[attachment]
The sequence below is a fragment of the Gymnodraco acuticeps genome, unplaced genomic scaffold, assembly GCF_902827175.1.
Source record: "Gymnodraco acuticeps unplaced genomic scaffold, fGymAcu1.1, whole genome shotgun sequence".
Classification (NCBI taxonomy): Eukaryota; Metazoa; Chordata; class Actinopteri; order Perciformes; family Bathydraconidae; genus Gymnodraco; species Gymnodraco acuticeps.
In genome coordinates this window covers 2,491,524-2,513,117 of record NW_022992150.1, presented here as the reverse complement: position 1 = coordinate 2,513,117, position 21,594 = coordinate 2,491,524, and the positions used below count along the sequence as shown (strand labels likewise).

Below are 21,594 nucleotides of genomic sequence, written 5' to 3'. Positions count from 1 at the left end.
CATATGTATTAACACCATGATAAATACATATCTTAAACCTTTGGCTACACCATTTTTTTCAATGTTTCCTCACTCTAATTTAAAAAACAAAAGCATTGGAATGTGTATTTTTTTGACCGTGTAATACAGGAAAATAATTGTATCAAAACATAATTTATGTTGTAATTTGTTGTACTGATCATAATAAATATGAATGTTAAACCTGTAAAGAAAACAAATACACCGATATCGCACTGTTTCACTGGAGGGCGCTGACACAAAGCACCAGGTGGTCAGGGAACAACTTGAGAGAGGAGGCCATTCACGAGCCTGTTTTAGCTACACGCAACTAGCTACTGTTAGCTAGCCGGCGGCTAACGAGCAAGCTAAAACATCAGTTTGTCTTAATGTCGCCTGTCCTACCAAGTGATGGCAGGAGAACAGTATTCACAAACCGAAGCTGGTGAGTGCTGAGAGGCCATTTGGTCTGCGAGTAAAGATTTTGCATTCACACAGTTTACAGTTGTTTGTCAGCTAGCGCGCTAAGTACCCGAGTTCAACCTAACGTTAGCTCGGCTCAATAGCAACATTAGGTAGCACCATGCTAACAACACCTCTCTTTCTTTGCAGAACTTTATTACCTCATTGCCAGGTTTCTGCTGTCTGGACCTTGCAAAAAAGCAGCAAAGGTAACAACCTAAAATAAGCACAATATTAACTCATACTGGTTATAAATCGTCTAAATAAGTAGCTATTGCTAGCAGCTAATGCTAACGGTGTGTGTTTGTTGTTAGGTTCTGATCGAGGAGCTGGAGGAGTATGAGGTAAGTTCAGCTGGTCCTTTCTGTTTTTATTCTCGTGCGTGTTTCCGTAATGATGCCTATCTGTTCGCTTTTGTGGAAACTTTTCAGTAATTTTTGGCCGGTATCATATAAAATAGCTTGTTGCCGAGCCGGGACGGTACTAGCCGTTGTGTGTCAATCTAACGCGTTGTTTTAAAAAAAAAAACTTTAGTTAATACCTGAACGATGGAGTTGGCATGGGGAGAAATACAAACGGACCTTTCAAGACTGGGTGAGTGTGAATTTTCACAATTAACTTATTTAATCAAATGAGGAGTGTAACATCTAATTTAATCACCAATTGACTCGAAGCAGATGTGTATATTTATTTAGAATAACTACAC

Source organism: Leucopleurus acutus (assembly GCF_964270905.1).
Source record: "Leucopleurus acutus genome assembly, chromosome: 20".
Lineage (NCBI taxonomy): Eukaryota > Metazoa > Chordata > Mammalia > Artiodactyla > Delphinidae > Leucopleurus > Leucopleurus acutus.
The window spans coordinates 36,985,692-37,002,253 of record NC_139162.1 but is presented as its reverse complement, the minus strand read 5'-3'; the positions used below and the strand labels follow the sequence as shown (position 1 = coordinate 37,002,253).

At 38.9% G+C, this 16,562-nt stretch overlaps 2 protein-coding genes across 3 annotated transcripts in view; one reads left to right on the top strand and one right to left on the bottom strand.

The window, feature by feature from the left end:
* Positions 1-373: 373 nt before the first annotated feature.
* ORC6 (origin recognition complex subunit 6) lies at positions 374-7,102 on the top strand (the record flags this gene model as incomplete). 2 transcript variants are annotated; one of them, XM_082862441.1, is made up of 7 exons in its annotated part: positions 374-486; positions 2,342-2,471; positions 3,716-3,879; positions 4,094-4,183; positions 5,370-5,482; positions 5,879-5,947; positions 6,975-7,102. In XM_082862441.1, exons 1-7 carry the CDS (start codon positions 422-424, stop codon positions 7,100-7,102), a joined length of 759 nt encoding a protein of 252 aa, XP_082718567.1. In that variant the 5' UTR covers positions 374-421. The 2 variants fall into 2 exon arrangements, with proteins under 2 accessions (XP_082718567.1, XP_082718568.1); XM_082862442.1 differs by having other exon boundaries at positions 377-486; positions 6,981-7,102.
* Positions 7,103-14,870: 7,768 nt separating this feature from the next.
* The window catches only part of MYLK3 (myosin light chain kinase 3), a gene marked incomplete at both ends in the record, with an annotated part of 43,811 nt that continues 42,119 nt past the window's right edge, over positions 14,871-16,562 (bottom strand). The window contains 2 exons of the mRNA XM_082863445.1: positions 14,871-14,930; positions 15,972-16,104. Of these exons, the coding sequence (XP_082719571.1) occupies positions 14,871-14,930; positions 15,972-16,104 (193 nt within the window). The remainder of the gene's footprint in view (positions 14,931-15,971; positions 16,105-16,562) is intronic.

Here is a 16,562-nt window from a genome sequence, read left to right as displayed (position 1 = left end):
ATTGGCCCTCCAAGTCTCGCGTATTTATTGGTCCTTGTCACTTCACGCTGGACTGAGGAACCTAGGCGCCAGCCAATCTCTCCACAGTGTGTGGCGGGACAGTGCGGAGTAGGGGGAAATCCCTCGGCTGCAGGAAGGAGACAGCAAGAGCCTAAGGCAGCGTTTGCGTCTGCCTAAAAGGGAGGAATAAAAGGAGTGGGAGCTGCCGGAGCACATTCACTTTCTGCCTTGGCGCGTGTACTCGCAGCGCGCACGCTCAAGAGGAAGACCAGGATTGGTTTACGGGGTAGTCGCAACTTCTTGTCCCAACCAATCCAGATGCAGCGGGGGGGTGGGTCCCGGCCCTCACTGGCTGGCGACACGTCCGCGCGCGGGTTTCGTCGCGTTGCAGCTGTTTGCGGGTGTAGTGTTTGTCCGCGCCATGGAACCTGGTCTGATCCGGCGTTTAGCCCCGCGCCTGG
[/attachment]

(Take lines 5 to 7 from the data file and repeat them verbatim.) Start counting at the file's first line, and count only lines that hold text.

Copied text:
Below are 21,594 nucleotides of genomic sequence, written 5' to 3'. Positions count from 1 at the left end.
CATATGTATTAACACCATGATAAATACATATCTTAAACCTTTGGCTACACCATTTTTTTCAATGTTTCCTCACTCTAATTTAAAAAACAAAAGCATTGGAATGTGTATTTTTTTGACCGTGTAATACAGGAAAATAATTGTATCAAAACATAATTTATGTTGTAATTTGTTGTACTGATCATAATAAATATGAATGTTAAACCTGTAAAGAAAACAAATACACCGATATCGCACTGTTTCACTGGAGGGCGCTGACACAAAGCACCAGGTGGTCAGGGAACAACTTGAGAGAGGAGGCCATTCACGAGCCTGTTTTAGCTACACGCAACTAGCTACTGTTAGCTAGCCGGCGGCTAACGAGCAAGCTAAAACATCAGTTTGTCTTAATGTCGCCTGTCCTACCAAGTGATGGCAGGAGAACAGTATTCACAAACCGAAGCTGGTGAGTGCTGAGAGGCCATTTGGTCTGCGAGTAAAGATTTTGCATTCACACAGTTTACAGTTGTTTGTCAGCTAGCGCGCTAAGTACCCGAGTTCAACCTAACGTTAGCTCGGCTCAATAGCAACATTAGGTAGCACCATGCTAACAACACCTCTCTTTCTTTGCAGAACTTTATTACCTCATTGCCAGGTTTCTGCTGTCTGGACCTTGCAAAAAAGCAGCAAAGGTAACAACCTAAAATAAGCACAATATTAACTCATACTGGTTATAAATCGTCTAAATAAGTAGCTATTGCTAGCAGCTAATGCTAACGGTGTGTGTTTGTTGTTAGGTTCTGATCGAGGAGCTGGAGGAGTATGAGGTAAGTTCAGCTGGTCCTTTCTGTTTTTATTCTCGTGCGTGTTTCCGTAATGATGCCTATCTGTTCGCTTTTGTGGAAACTTTTCAGTAATTTTTGGCCGGTATCATATAAAATAGCTTGTTGCCGAGCCGGGACGGTACTAGCCGTTGTGTGTCAATCTAACGCGTTGTTTTAAAAAAAAAAACTTTAGTTAATACCTGAACGATGGAGTTGGCATGGGGAGAAATACAAACGGACCTTTCAAGACTGGGTGAGTGTGAATTTTCACAATTAACTTATTTAATCAAATGAGGAGTGTAACATCTAATTTAATCACCAATTGACTCGAAGCAGATGTGTATATTTATTTAGAATAACTACAC

Source organism: Leucopleurus acutus (assembly GCF_964270905.1).